This expression has type [< `A | `B ] but is here used with type [< `C | `D ]
These two variant types have no intersection

If we allowed empty sums, h would be accepted with the type
  [] -> int
But it's clear that this function can never be called.

Note that you can still write unusable functions, as checking for
non-emptyness of types is not always worth the pain, but this is a bit
less trivial than the above code, and the type contains more
information on what happened.

let f = function `A x -> x | `B x -> x+1
let g = function `A f -> truncate f | `B x -> truncate (x +. 0.5)
let h x = f x + g x
val h : [< `A of float & int | `B of float & int ] -> int = <fun>

Another result of excluding the empty sum is that sums with only one
case can be made monomorphic.

let f (`A x) = x
val f : [ `A of 'a ] -> 'a = <fun>
John Prevost asked and Alex Baretta answered:
> I'm somewhat confused as to why this is different from simply
> declaring a new opaque type:
> type empty

Ah, this is interesting!

> Since there is no way to construct a value of the type, nor any way to
> deconstruct such a value, how is it different?

Not much, actually. I thought opaque types could only be *declared*.

module M : sig type t end = struct type t = *** end

I never realized that a type could be *defined* as opaque.

module M = struct type t end

GC, Anonymous Functions, and C


Jonathan Roewen asked:
When passing an anonymous ocaml function to a C function, is it safe
to store that value in an array, and then call it later at an abitrary
time, or will the GC reclaim it? And if so, what should be done to
stop the GC from doing so?

Basically, we're trying to do interrupt handling from OCaml, and need
to store the anonymous functions somewhere for the IDT to jump into,
to provide a little context for the problem.
Richard Jones answered:
The GC might reclaim the value (function, or whatever) unless you
register it as a global root.  To do this you need to call
caml_register_global_root on each value which you put in the array.
Furthermore you ought to call caml_remove_global_root when you remove
the value from the array and no longer need it.
David Brown also answered:
You'll need to register the value as a global root, using
register_global_root.  Please see the Interfacing C with Objective Caml,
where there is brief mention of this function.  It is also important to
dereference the value each time you use it.

static value hook = Val_int (0);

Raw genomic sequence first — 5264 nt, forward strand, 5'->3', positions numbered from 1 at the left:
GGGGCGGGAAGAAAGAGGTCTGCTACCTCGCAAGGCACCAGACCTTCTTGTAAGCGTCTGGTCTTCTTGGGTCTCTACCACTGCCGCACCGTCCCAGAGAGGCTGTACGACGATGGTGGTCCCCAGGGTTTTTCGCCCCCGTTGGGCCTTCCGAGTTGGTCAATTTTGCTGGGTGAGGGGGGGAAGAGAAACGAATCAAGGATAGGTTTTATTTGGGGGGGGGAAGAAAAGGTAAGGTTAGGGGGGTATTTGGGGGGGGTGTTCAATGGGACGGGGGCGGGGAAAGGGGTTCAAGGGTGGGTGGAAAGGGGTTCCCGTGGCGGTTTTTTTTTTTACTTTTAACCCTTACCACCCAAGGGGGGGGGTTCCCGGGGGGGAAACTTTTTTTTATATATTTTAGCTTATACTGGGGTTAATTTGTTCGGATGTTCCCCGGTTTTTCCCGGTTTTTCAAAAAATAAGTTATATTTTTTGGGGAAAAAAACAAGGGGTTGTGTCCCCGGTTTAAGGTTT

hook = passed_argument;
  register_global_root (&hook);

  callback (hook, arg);

You can also use remove_global_root() later to remove the reference.
Damien Doligez also answered:
> Basically, we're trying to do interrupt handling from OCaml, and need
> to store the anonymous functions somewhere for the IDT to jump into,
> to provide a little context for the problem.

This is going to be extremely tricky, if it ever works, because
OCaml code can allocate memory by calling malloc.  And malloc
is not reentrant, so calling it from a signal handler cannot be
correct unless your main program never calls malloc, which rules
out a large number of functions of the C stdlib.  And you don't
even know which ones exactly...

OCaml 3.08.2 with TclTkAqua on OS X


Nathaniel Gray announced (please find the patch at the above url):
I've attached a patch that allows OCaml 3.08.2 to build using the
TclTkAqua frameworks from instead of
an X11 version of Tcl/Tk.  To use it, apply the patch and configure
ocaml with "-tklibs '-framework Tcl -framework Tk'".

The changes are very simple:
#include <tcl.h>  --> #include <Tcl/tcl.h>
#include <tk.h>   --> #include <Tk/tk.h>

This is enought to allow ocaml to build, but the labltk examples won't
work as expected.  The OS X window manager requires graphical apps to
be launched from within an application bundle, so you'll need to use
something like Platypus to
package your program.
William D. Neumann answered:
I'm not too familiar with platypus, I'll have to take a look at it.  
But for basic operation, it's very easy to create a bundle structure 
manually (or add a resource fork to the app) to enable labltk apps.  
See the bottom of for more 

ocaml-ssl 0.2.0: bindings to the SSL library


Samuel Mimram announced:
I'm pleased to annonce the 0.2.0 release of ocaml-ssl library which 
consists in bindings to the SSL library (to encrypt communications over 

This release corrects a few bugs, parametrizes the context creation 
functions by the protocol to use, and adds a few functions (to handle 
certificates verification, ciphers, etc).

It is licenced under the GPL and can be found here :

As usual comments, suggestions, bug reports and of course patches are